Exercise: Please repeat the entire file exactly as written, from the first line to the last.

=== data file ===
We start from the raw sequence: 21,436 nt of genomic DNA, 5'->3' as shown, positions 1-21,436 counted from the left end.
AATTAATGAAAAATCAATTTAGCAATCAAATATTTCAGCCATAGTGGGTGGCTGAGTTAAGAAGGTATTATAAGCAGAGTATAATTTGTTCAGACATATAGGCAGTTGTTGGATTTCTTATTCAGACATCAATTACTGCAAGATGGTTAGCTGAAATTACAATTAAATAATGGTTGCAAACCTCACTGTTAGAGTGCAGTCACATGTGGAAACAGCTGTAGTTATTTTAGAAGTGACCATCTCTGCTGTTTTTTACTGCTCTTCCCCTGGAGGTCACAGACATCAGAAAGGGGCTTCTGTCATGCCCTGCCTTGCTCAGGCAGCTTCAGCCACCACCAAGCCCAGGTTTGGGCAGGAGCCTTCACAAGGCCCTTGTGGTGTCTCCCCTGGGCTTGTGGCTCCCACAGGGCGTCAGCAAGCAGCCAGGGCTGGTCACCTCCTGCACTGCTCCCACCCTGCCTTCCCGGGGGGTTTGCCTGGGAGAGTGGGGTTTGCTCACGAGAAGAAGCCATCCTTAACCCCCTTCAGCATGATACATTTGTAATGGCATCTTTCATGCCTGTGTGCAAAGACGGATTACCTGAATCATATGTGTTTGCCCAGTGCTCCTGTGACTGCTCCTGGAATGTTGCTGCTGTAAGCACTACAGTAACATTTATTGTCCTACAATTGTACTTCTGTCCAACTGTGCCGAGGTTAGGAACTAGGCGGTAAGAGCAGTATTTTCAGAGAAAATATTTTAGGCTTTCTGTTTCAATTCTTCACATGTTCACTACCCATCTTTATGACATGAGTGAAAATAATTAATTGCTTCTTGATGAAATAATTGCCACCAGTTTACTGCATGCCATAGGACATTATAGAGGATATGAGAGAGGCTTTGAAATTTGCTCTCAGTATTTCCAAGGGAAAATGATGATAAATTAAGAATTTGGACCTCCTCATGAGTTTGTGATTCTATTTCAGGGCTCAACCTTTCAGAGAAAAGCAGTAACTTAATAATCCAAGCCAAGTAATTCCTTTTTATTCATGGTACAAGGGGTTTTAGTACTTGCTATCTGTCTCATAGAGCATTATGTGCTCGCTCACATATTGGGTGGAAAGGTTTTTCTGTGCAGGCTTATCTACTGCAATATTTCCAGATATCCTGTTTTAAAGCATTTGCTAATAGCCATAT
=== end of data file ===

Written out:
We start from the raw sequence: 21,436 nt of genomic DNA, 5'->3' as shown, positions 1-21,436 counted from the left end.
AATTAATGAAAAATCAATTTAGCAATCAAATATTTCAGCCATAGTGGGTGGCTGAGTTAAGAAGGTATTATAAGCAGAGTATAATTTGTTCAGACATATAGGCAGTTGTTGGATTTCTTATTCAGACATCAATTACTGCAAGATGGTTAGCTGAAATTACAATTAAATAATGGTTGCAAACCTCACTGTTAGAGTGCAGTCACATGTGGAAACAGCTGTAGTTATTTTAGAAGTGACCATCTCTGCTGTTTTTTACTGCTCTTCCCCTGGAGGTCACAGACATCAGAAAGGGGCTTCTGTCATGCCCTGCCTTGCTCAGGCAGCTTCAGCCACCACCAAGCCCAGGTTTGGGCAGGAGCCTTCACAAGGCCCTTGTGGTGTCTCCCCTGGGCTTGTGGCTCCCACAGGGCGTCAGCAAGCAGCCAGGGCTGGTCACCTCCTGCACTGCTCCCACCCTGCCTTCCCGGGGGGTTTGCCTGGGAGAGTGGGGTTTGCTCACGAGAAGAAGCCATCCTTAACCCCCTTCAGCATGATACATTTGTAATGGCATCTTTCATGCCTGTGTGCAAAGACGGATTACCTGAATCATATGTGTTTGCCCAGTGCTCCTGTGACTGCTCCTGGAATGTTGCTGCTGTAAGCACTACAGTAACATTTATTGTCCTACAATTGTACTTCTGTCCAACTGTGCCGAGGTTAGGAACTAGGCGGTAAGAGCAGTATTTTCAGAGAAAATATTTTAGGCTTTCTGTTTCAATTCTTCACATGTTCACTACCCATCTTTATGACATGAGTGAAAATAATTAATTGCTTCTTGATGAAATAATTGCCACCAGTTTACTGCATGCCATAGGACATTATAGAGGATATGAGAGAGGCTTTGAAATTTGCTCTCAGTATTTCCAAGGGAAAATGATGATAAATTAAGAATTTGGACCTCCTCATGAGTTTGTGATTCTATTTCAGGGCTCAACCTTTCAGAGAAAAGCAGTAACTTAATAATCCAAGCCAAGTAATTCCTTTTTATTCATGGTACAAGGGGTTTTAGTACTTGCTATCTGTCTCATAGAGCATTATGTGCTCGCTCACATATTGGGTGGAAAGGTTTTTCTGTGCAGGCTTATCTACTGCAATATTTCCAGATATCCTGTTTTAAAGCATTTGCTAATAGCCATAT